According to the first Canyon Cinema Cooperative catalog, issued in December 1966, Yalkut describes Turn Turn Turn:

Sound by USCO
A kinetic alchemy of the light and electronic works of Nicholas Schoffer, Julio Le Parc, USCO, and Nam June Paik. An experiment in McLuhan’s “the medium is the message” and the inter-media translation.

(Note: “Nicholas Schoffer” is a mis-spelling of artist Nicolas Schöffer.)

However, when the other members of USCO saw Turn Turn Turn for the first time, they were appalled that Yalkut had put his individual name in the film’s credits, according to the oral history project From Beat Scene Poet to Psychedelic Multimedia Artist in San Francisco and Beyond. The members say that for the film they provided Yalkut “Everything. All the access, all the images.”

Abstract ribbons of red and silver from an experimental film by Jud Yalkut

Turn Turn Turn is no longer offered for rent through Canyon Cinema, but it is available through the Film-Makers’ Cooperative where it is listed with the same catalogue description. Most likely due to this description, the film is often referred to as just having a soundtrack by USCO — the looping of the Byrds’ 1965 pop song of the same name. While USCO claims they provided both sound and image for the film, Schöffer, Le Parc and Paik were not members of the collective. (Yalkut and Paik would collaborate extensively for the next several years.)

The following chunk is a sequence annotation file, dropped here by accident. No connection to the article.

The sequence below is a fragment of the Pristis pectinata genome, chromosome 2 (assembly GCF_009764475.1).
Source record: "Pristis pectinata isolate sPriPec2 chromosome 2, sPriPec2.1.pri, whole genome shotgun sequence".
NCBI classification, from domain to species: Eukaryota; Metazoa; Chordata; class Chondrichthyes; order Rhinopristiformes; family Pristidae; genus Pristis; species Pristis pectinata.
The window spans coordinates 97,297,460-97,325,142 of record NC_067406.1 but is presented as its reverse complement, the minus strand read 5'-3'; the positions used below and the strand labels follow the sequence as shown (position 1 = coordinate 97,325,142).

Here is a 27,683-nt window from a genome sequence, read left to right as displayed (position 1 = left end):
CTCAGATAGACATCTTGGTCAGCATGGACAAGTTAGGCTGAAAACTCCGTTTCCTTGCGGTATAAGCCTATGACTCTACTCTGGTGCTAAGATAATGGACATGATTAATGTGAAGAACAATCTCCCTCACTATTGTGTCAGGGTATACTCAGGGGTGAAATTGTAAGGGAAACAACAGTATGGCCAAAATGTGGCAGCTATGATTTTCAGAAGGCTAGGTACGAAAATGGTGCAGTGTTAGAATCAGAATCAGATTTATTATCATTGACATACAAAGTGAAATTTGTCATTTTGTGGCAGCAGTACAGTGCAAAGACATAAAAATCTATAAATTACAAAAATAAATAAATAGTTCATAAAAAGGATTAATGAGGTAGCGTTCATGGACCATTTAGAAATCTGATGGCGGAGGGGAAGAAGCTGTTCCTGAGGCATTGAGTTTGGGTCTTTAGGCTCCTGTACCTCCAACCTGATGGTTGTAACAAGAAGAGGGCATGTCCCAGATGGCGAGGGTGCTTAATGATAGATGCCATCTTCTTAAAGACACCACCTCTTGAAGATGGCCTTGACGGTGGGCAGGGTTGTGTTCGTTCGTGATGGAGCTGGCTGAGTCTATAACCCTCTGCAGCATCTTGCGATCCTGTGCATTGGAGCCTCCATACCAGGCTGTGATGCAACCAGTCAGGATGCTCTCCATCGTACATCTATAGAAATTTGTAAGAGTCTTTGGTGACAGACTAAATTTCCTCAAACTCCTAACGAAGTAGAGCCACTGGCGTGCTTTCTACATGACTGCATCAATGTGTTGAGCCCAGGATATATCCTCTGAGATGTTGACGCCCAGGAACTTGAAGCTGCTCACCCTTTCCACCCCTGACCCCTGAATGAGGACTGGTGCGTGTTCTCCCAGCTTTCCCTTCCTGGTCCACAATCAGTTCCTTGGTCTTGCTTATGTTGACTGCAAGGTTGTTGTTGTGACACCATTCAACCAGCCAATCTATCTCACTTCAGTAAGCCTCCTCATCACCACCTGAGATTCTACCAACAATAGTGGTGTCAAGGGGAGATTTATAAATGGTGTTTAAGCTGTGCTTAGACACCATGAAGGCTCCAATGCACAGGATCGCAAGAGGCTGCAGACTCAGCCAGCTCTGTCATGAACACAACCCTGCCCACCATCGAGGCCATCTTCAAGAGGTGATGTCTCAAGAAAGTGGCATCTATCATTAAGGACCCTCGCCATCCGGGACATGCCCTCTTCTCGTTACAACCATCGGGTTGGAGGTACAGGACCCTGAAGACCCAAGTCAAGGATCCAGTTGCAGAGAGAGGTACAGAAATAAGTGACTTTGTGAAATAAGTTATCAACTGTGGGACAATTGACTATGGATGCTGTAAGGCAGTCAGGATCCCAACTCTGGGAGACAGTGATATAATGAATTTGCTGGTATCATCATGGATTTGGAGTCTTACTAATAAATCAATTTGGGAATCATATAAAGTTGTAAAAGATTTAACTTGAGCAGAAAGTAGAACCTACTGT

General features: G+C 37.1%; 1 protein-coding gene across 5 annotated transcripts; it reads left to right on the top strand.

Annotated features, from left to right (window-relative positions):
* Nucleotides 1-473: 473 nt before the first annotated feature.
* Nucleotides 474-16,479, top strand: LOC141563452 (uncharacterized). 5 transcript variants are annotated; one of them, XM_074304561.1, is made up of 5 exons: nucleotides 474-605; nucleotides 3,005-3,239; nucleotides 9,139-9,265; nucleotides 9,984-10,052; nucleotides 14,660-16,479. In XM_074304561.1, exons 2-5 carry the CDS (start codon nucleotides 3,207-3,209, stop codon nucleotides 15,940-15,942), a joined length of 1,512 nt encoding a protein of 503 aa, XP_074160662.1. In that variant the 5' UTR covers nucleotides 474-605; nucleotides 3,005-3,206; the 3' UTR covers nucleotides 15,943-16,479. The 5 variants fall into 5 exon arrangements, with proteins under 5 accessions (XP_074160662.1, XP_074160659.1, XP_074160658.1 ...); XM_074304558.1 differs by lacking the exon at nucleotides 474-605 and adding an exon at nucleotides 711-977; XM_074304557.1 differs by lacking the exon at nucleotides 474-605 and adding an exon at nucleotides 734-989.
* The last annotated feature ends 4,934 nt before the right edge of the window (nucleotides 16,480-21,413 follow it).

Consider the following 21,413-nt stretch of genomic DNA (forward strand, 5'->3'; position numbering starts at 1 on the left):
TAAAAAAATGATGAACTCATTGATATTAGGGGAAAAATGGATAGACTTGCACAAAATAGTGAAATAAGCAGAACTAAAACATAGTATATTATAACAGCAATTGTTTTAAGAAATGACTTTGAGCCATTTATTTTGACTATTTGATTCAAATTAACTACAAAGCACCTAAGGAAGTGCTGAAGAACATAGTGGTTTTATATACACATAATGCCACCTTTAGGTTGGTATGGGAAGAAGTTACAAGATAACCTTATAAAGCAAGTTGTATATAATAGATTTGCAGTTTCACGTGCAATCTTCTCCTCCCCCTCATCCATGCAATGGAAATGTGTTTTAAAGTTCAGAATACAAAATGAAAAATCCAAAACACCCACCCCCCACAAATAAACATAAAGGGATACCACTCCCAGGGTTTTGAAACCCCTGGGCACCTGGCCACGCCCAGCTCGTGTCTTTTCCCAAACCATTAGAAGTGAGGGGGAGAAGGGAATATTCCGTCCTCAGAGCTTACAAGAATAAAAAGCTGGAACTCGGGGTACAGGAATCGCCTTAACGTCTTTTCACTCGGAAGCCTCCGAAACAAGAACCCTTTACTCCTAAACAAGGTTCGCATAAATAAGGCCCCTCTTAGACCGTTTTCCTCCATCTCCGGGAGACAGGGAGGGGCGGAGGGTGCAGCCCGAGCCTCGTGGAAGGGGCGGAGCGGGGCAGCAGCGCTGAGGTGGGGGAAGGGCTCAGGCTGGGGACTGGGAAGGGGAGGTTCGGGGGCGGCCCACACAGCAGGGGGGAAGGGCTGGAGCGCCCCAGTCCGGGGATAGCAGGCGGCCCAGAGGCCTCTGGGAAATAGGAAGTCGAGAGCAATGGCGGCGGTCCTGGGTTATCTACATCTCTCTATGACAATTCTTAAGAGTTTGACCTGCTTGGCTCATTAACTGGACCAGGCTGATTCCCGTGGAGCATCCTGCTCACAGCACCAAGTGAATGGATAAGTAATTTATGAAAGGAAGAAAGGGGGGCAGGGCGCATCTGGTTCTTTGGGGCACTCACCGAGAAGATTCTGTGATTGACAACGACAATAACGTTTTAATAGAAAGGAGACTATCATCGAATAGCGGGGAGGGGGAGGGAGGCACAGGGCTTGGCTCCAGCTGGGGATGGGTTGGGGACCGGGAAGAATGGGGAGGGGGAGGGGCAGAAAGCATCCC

Although Turn Turn Turn is oftentimes written with commas or exclamation points; i.e. Turn, Turn, Turn or Turn! Turn! Turn!; and it is currently listed on the Film-Makers’ Cooperative website with commas, the Journal writes it without the commas based on the original Canyon Cinema catalog listing. Also, the film was preserved through the National Film Preservation Foundation according to their 2015 report.

The on-screen credits that angered the USCO members so much simply read:

By Jud Yalkut


(Note that the film doesn’t even give them credit for the soundtrack.)